Is your cockpit truly self-draining? Some decks are well above the load waterline and appear to be self-bailing. Yet in truth the deck drains lead to hoses that drain into the bilge and not overboard. While this keeps you from having wet feet in the cockpit, this design is not actually self-bailing. Disaster awaits boats with fiberglass liners, decks that cover the bilge—and drains that empty into the bilge. The bilge pump will not prevent such a boat from sinking, whether dockside or 100 miles offshore. How could this happen? The answer is through aging and lack of maintenance because of inaccessible bilges. This is especially important if your boat is 15 or 20 years old. Hoses in your boat that were designed to last 10 years are now brittle, cracked and failing.
Hoses and through-hull fittings must be accessible, or you will not know that your drains are leaking or your hoses are cracked until a deluge occurs. If you are not able to inspect and maintain all of your below-deck hos-es and through-hull fittings, you should go ahead and cut and install inspection/access plates for access to the hoses and through-hull nipples, hoses and clamps.
Other Maintenance Items to Prevent Sinkings
Outdrive universal joint and shift boot bellows should be inspected every year and replaced every third year, give or take. In old bellows, he rubber dries out and cracks. Leaks through the rubber occur, and the gimbal bearing and gimbal housing leak water into the bilge.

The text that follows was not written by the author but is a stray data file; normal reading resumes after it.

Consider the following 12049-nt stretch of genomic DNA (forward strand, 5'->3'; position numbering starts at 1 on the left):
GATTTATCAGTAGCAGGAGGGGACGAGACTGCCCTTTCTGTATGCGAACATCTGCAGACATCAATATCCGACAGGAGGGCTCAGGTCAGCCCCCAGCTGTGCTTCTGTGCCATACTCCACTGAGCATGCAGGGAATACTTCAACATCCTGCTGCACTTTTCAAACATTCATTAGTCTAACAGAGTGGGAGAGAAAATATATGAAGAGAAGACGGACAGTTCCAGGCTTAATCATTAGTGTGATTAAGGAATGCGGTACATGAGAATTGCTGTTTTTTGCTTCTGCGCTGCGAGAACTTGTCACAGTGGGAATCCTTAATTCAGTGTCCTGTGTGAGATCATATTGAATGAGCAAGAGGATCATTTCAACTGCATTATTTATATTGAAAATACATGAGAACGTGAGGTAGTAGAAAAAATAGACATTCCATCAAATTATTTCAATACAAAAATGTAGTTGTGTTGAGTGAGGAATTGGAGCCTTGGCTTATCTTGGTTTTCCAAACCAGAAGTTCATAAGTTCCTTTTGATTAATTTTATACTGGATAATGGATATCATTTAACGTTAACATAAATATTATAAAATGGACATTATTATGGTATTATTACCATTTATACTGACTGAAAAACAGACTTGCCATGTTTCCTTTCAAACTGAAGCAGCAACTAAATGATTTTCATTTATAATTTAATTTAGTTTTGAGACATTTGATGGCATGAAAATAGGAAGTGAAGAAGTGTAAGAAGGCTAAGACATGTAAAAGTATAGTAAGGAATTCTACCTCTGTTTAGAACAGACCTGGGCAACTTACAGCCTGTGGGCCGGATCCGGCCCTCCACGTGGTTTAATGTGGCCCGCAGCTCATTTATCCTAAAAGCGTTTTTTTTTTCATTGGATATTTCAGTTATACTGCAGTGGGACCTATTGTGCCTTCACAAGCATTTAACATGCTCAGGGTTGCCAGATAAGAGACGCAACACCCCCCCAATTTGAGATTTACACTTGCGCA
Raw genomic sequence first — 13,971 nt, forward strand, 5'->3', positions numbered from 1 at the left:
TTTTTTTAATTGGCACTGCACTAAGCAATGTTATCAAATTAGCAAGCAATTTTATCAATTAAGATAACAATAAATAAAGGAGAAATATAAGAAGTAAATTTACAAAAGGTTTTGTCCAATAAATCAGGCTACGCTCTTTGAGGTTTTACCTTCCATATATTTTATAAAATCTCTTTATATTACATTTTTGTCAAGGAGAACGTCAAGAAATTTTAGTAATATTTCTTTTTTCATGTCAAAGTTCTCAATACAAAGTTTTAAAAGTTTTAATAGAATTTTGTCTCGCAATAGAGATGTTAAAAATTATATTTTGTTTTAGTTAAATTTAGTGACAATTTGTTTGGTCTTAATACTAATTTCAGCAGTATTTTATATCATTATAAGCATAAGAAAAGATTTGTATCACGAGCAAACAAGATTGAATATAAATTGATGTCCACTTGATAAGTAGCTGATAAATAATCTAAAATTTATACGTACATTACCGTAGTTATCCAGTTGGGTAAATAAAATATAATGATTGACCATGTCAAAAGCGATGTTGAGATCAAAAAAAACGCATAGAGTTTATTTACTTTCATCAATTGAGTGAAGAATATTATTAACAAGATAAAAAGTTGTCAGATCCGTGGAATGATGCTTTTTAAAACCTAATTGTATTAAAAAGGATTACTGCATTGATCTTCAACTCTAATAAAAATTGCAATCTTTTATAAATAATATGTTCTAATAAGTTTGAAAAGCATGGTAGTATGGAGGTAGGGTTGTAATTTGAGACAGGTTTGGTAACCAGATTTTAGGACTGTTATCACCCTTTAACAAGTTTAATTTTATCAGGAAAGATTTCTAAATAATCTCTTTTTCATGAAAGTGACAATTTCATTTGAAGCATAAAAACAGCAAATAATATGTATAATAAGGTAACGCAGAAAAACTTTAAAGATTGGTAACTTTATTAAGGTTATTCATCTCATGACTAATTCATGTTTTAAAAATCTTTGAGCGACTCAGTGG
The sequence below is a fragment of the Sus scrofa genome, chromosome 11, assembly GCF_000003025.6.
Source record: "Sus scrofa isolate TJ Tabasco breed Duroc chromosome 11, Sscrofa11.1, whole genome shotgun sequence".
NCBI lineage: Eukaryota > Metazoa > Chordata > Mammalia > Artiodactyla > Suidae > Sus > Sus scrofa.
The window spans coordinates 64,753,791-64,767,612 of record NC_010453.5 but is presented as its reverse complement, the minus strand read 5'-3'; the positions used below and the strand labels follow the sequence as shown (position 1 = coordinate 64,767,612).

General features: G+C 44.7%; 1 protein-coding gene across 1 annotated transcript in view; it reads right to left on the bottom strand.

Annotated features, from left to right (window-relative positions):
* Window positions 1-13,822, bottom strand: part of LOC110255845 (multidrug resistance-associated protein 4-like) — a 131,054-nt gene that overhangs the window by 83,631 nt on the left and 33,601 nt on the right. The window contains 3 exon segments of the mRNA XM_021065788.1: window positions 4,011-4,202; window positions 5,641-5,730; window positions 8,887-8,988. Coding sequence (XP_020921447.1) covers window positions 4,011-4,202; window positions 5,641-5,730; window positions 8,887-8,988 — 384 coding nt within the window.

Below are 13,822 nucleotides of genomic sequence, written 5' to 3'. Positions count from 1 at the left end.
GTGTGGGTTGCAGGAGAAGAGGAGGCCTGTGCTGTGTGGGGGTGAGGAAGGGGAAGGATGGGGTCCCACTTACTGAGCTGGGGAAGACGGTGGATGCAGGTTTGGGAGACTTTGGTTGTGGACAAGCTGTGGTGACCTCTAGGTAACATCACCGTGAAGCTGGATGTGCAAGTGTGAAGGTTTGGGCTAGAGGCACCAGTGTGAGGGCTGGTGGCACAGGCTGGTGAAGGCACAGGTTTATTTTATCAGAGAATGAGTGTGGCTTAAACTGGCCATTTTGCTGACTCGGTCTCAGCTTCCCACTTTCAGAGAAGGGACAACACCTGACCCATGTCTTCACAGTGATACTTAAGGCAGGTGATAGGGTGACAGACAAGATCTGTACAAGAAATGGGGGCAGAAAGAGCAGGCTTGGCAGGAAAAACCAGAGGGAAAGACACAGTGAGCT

Plastic corrugated hoses should never be used on boats. They are thin-walled and become brittle over time. You should replace these with polyester reinforced tubing.
Livewell plumbing should never drain into the bilge. Livewell fittings are often well below the water, and all of these must have accessible seacocks to shut off the flow of water into the well. If the well fills, overflows and drains into the bilge, added weight can bring the load waterline down enough to cause flooding through the scuppers, with considerable risk of swamping. These seacocks should be shut while the boat is left unattended.
Hatches that are cheaply built, poorly located, or unsealed risk pouring lots of water into the bilge. If your scuppers are near the waterline, you must make sure your hatches are watertight. If your deck hatches and inspection ports don’t have gaskets, install them. Make sure they can be dogged down while the boat is unattended.
In conclusion, if your boat lacks watertight integrity at the dock, can you risk encountering heavy weather on a large body of water? Correcting design flaws, poor accessibility, regular inspections and replacement of degraded components are critical to safe boating.